If you’re an owner of a classic car or restore classic cars, be on the lookout for unscrupulous restoration companies. Here’s an example of a restoration gone wrong that ended up costing the owner millions of dollars.
According to an article from IndyStar, the ex-CEO of Angie’s list, Bill Oesterle, recently won a lawsuit against a former mechanic. In this case, Oesterle was restoring classic cars and decided to work with a boutique mechanic, which is someone who does work on older vehicles. This mechanic performed work on the vehicles and also helped him locate others to purchase. Well as it turns out, over the course of a couple of years, Oesterle was overcharged for service work on multiple rare vehicles, and some of the vehicles were misrepresented.
Oesterle paid $50,000 for what he thought was a very rare Austin Healey 100M sports car as a coveted factory model that just needed some assembly. Come to find out, the vehicle that was purchased was not the original factory model that the alleged mechanic had promised. The mechanic told Oesterle the color, and the cost for assembly at $10,000, but sent an invoice for $130,000. But that wasn’t even the worst. In another instance, Oesterle purchased another classic car for $16,000 and was told the work would be done in two years and cost $200,000. Four years later, the job still isn’t done, but Oeseterle was left with bills totaling over a million dollars.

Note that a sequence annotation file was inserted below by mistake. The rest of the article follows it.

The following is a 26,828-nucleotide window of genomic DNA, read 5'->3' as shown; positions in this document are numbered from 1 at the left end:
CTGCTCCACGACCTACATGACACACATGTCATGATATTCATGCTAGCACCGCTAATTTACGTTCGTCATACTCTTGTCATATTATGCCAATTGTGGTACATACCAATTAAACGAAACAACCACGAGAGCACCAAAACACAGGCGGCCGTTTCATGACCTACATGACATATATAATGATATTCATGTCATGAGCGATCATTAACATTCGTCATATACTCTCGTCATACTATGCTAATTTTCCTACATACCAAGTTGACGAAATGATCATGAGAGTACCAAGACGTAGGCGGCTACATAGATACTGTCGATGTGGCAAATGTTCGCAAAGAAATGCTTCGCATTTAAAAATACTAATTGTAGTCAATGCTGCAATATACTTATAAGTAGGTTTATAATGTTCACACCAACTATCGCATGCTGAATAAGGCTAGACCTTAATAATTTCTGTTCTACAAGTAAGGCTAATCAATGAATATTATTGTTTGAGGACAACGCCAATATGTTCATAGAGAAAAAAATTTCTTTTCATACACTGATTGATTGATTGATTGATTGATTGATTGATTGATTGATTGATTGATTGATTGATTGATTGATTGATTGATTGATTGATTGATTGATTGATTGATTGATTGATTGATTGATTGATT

What’s the takeaway?
If you’re going to hire someone to restore your vehicle, make sure to research the company or the person beforehand. Even if you did your due diligence in the beginning, due diligence is an ongoing process. If the numbers aren’t adding up, say something as soon as possible.
If you’re a mechanic, make sure you’re managing your restorations properly. The mechanic in this case will have to pay back $7.2 million because of treble damages. Treble damages mean that if you’ve caused damage through fraud, you have to pay back three times what you took in. Treble damage statutes are found in many states, but not all.
So make sure if you’re a mechanic that you’re managing your restorations properly, and if you’re a vehicle owner, make sure you get regular updates. Do your due diligence on the company not only in the beginning but throughout the restoration process.
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